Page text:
Let $(N_t)_{t \ge 0}$ be a Poisson process with parameter $\lambda = 1.5$. Find the following:

(c) $P(N_1 = 2 | N_4 = 6)$

I know how to do it if the times are reversed (it simply uses the independent increments property and reduces to simple mathematics). But I can't apply the same concept to this. At least not in the same form. Any advice on what to do? Thank you in advance!

Edit: The only thought I had was that it should equal,

$$P(N_1=2) P(N_2 \le 6) P(N_3 \le 6) P(N_4=6)$$

But even if this is correct I know it's more complicated that necessary..

  • 2
    $\begingroup$ Using the independent increments property does work a little differently in the discrete case. In this case, we know there were 6 arrivals in the first 4 periods, and independent increments implies that each arrival has an equal probability of being in each period (i.e., $1/4$.) So, you have six arrivals, each with a probability of $0.25$ of having occurred in period 1... $\endgroup$ – jbowman Apr 24 '18 at 22:24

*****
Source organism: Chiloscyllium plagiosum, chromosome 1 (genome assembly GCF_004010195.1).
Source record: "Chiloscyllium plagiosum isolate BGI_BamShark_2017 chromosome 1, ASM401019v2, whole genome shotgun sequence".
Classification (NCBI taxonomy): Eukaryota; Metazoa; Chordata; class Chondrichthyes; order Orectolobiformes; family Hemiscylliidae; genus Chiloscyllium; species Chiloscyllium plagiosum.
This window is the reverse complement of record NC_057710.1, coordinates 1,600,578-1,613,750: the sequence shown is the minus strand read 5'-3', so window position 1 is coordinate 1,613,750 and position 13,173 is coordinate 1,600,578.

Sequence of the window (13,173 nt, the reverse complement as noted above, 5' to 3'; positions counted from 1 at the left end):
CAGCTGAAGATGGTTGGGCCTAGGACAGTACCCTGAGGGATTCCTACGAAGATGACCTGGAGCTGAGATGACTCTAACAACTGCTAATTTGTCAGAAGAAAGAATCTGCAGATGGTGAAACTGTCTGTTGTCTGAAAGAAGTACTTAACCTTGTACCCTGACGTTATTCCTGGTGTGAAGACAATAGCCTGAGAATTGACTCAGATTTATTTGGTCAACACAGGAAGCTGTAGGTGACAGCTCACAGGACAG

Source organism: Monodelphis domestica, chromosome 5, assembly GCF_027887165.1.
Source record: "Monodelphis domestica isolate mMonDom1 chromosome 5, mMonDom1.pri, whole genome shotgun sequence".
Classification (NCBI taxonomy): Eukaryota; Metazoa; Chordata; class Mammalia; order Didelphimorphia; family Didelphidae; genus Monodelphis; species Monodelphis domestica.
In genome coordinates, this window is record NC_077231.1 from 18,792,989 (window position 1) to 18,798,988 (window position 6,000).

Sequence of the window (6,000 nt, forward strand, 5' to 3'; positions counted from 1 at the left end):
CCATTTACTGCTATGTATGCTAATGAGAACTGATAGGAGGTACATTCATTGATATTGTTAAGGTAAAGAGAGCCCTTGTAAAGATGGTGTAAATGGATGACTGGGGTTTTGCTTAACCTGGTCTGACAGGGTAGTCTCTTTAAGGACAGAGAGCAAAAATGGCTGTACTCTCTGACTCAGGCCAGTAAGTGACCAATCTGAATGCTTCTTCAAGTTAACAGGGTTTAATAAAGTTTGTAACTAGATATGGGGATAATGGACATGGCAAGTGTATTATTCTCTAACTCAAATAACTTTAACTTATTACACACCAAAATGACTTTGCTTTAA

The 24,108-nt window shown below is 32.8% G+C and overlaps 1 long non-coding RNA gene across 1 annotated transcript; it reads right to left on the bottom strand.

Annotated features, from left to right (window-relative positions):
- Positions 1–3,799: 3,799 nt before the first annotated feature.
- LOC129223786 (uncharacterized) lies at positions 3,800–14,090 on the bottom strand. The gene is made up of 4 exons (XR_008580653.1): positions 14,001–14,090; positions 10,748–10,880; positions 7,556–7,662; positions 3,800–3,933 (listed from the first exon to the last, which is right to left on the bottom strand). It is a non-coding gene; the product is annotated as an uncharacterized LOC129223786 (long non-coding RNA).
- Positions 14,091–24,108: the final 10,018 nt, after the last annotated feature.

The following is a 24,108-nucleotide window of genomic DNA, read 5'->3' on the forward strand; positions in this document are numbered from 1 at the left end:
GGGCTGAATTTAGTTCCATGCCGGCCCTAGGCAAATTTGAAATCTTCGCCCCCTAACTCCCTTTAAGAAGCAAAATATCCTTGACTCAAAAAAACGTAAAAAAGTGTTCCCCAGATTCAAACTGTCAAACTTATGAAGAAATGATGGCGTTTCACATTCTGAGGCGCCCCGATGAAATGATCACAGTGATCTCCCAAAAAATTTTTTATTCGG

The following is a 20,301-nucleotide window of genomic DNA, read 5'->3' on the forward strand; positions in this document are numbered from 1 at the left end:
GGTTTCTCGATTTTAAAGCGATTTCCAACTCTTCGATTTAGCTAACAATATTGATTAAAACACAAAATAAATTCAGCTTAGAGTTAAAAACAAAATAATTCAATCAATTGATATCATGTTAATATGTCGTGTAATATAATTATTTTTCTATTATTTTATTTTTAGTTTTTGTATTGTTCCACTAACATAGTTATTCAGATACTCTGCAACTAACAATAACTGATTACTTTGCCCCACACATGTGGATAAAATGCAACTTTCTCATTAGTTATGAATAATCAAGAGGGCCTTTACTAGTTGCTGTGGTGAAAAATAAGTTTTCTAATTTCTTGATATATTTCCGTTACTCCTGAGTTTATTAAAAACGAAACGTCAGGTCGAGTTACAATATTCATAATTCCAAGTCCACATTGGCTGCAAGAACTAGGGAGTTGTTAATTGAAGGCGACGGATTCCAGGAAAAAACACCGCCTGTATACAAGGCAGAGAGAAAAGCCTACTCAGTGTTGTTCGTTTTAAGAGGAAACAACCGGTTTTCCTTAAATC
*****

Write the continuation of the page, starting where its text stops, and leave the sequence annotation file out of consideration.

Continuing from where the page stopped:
• 1
    $\begingroup$ Hint: Can you compute the probability that there are exactly two arrivals in $(0,1]$ and exactly four arrivals in $(1,4]$? Subhint: $(0,1]$ and $(1,4]$ are disjoint intervals. From this, can you figure out $P((N_1 = 2)\cap (N_4=6))$? $\endgroup$ – Dilip Sarwate Apr 24 '18 at 23:24

Bayes' rule yields \begin{align} \mathbb P(N_1=2\mid N_4=6) &= \frac{\mathbb P(N_4=6\mid N_1=2)\mathbb P(N_1=2)}{\mathbb P(N_4=6)}\\ &= \frac{\frac{(3\lambda)^4}{4!}e^{-3\lambda}\cdot\frac{\lambda^2}{2!}e^{-\lambda}}{\frac{(4\lambda)^6}{6!}e^{-4\lambda}}\\ &= \frac{1215}{4096}. \end{align}


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